EVIDENCE OF FOOD-BASED COMPETITION AMONG PASSERINE MIGRANTS DURING STOPOVER
Local concentrations of migrating, fat-depleted birds with similar diets can lead to increased competition for food at a time when energy demand is high. Results of a predator-exclosure experiment indicate that intercontinental passerine migrants depress food abundance during stopover following migration across the Gulf of Mexico. Moreover, migrants that stop when a high number of potential competitors are present replenish energy reserves more slowly than migrants that stop under low density conditions. Competition increase the rate of food depletion and may decrease the probability that a migrant will meet its energetic requirements and complete a successful migration.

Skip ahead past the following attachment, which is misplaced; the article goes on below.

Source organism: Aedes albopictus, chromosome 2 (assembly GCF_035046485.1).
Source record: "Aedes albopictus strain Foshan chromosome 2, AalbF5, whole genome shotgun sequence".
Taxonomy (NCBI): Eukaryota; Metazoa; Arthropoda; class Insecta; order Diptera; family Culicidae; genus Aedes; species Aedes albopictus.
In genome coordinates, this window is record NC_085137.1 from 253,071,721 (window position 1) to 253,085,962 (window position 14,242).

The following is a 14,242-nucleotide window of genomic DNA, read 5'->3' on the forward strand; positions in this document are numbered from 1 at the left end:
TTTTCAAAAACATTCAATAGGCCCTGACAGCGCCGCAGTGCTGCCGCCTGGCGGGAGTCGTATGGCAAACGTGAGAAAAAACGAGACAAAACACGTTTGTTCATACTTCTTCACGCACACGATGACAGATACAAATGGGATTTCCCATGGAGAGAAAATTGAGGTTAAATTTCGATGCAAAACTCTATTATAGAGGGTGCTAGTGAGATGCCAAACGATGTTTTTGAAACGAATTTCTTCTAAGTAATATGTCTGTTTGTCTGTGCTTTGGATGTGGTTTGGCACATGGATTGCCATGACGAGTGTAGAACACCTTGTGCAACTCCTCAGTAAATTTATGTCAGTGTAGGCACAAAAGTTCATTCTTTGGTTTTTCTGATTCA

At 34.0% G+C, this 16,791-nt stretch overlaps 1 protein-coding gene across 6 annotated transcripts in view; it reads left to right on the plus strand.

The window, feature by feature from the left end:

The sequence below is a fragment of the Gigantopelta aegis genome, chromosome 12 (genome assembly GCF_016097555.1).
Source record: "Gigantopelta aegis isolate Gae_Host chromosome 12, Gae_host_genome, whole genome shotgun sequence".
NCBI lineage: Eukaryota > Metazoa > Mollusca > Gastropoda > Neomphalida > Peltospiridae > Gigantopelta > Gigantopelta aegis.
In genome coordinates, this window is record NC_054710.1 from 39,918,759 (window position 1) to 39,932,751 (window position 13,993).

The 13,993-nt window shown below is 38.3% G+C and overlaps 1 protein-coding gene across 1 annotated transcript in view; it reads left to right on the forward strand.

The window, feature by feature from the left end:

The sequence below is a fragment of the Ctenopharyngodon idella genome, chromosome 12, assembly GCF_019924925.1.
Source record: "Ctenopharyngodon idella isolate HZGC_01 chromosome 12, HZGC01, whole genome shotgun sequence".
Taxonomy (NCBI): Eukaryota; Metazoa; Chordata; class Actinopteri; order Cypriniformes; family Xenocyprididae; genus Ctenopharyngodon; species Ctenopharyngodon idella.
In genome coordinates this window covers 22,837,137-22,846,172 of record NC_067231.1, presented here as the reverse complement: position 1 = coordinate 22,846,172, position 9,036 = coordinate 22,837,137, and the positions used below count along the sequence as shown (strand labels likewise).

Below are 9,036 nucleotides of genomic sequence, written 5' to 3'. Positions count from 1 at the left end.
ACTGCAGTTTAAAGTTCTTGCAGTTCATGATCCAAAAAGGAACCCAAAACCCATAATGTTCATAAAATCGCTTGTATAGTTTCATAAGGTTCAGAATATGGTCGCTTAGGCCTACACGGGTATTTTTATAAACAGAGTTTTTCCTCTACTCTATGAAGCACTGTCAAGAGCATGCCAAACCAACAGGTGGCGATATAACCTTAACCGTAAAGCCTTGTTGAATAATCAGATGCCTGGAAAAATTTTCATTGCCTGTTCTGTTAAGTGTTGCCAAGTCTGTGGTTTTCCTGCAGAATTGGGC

BEHAVIORAL ECOLOGY AND SOCIOBIOLOGY
Moore, F. R.,
(1991). EVIDENCE OF FOOD-BASED COMPETITION AMONG PASSERINE MIGRANTS DURING STOPOVER. BEHAVIORAL ECOLOGY AND SOCIOBIOLOGY, 28(2), 85-90.
Available at: http://aquila.usm.edu/fac_pubs/6935